Director says reshoots 'already done' for 'All the Money in the World'

Entertainment


LOS ANGELES (Reuters) – Movie director Ridley Scott says he is confident of finishing reshoots on “All the Money in the World” in time for its planned December release after a scramble to replace actor Kevin Spacey because of sexual misconduct allegations.

Scott told Entertainment Weekly in an on-set interview that work on the Sony Pictures movie “All the Money in the World” was near completion after a nine day emergency reshoot in Rome and London.

“They’re going to see it. I may have to do a couple of technical things to make it land completely technically, but it’s really already done… I’ve done it,” Scott said in the interview published on Wednesday.

In an extraordinary move, Scott announced on Nov. 8 that he was removing Spacey entirely from the film and reshooting his scenes with Christopher Plummer in the role of late U.S. oil tycoon Jean Paul Getty. The movie is due to open in movie theaters as scheduled on Dec. 22.

Scott’s decision followed claims of sexual misconduct against Spacey by multiple men. Spacey issued an apology for the first reported incident, involving actor Anthony Rapp. Reuters could not independently confirm the allegations.

FILE PHOTO: Director Ridley Scott poses for photographers at the World Premiere of ‘Alien: Covenant’ in London, Britain May 4, 2017. REUTERS/Neil Hall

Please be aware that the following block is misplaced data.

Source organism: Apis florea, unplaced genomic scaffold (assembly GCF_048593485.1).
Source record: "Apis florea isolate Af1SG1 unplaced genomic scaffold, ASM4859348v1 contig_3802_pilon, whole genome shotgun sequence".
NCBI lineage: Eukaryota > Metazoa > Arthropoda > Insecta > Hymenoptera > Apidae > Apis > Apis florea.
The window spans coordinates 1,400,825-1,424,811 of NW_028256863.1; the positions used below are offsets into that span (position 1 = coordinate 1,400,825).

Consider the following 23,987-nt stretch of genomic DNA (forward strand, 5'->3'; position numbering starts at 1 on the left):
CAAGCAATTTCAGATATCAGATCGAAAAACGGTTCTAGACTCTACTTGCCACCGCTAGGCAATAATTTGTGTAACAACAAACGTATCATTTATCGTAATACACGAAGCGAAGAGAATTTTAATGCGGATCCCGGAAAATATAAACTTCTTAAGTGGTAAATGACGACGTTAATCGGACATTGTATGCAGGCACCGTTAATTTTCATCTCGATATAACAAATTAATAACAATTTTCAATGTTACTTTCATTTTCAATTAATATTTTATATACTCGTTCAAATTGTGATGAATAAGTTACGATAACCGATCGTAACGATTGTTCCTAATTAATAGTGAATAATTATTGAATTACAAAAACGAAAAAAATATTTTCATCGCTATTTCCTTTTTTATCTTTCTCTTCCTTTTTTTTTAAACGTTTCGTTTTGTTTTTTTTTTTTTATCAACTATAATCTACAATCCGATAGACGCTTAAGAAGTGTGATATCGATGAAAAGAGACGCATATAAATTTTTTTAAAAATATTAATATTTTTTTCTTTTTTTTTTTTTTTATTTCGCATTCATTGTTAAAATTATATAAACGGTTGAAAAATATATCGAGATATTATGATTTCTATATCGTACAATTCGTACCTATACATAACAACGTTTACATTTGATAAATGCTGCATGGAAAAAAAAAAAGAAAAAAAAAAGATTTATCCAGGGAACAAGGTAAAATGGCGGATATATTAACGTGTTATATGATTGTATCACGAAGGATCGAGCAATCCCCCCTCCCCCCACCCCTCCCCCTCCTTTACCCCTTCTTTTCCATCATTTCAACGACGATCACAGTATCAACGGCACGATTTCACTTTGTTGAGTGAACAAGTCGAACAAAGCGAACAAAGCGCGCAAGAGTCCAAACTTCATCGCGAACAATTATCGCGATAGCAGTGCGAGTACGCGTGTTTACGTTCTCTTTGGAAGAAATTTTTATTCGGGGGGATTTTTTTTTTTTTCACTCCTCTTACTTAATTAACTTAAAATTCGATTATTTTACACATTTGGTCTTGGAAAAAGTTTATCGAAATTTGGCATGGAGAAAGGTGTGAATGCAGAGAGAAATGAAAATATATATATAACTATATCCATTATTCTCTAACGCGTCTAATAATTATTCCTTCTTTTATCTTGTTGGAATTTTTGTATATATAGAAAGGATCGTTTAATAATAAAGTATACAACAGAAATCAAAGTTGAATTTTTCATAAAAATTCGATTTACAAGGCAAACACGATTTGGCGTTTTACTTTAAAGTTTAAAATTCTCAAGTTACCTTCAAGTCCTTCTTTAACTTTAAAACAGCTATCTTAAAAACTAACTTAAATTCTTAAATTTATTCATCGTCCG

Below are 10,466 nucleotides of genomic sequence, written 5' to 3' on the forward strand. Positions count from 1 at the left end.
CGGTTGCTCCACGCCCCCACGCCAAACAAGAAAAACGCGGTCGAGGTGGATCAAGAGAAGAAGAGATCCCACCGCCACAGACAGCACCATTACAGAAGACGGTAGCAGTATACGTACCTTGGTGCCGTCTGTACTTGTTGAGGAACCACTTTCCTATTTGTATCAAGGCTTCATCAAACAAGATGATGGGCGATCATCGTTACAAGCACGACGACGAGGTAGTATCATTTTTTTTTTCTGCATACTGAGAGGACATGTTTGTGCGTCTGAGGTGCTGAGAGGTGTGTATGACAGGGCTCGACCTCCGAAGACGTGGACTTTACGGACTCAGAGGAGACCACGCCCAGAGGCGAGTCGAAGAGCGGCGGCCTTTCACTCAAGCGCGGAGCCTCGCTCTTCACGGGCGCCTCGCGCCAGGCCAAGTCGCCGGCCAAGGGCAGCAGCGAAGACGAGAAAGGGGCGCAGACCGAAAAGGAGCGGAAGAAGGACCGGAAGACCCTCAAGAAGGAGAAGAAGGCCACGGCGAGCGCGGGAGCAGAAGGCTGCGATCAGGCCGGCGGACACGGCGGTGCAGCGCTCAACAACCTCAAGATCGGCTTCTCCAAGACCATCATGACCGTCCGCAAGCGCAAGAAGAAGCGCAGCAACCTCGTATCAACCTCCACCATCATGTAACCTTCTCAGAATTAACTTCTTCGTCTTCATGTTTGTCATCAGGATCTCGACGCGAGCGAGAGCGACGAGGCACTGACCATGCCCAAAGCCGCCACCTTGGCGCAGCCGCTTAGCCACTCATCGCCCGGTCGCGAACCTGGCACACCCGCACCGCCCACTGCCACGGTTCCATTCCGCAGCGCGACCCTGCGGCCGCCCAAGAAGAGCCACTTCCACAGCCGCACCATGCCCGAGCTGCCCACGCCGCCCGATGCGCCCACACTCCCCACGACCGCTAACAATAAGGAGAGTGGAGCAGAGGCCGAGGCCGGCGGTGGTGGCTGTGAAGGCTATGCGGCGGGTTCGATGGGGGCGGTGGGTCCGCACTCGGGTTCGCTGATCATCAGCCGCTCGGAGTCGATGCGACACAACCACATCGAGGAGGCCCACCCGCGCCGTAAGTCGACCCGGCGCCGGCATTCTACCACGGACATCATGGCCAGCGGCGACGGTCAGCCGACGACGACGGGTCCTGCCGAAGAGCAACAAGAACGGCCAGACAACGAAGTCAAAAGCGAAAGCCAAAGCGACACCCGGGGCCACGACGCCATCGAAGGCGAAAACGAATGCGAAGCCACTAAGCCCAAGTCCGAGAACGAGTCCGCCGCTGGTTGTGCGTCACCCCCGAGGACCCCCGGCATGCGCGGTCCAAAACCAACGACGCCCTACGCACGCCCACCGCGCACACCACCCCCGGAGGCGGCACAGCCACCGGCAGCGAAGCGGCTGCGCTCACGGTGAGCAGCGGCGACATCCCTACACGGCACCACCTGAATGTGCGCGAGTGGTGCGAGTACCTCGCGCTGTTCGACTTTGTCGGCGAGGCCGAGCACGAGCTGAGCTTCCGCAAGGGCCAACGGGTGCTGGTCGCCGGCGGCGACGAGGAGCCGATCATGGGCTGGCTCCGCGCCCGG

The British film director said he decided to reshoot Spacey’s scenes because he feared the publicity would damage the film, which was seen as a potential Hollywood awards season contender.

“We cannot let one person’s actions affect the good work of all these other people,” Scott told Entertainment Weekly.

Spacey is seeking unspecified treatment and a representative did not respond to a request on Wednesday for comment.

Hollywood trade paper Variety has reported that re-shoot would cost about $10 million – one quarter of the already $40 million production budget for “All the Money in the World.” Sony Pictures has declined to comment on costs.

Asked for the movie studio’s reaction to his decision, Scott replied.

“They were like, ‘You’ll never do it. God be with you’,” he laughed.

Reporting by Jill Serjeant; editing by Diane Craft

Our Standards:The Thomson Reuters Trust Principles.



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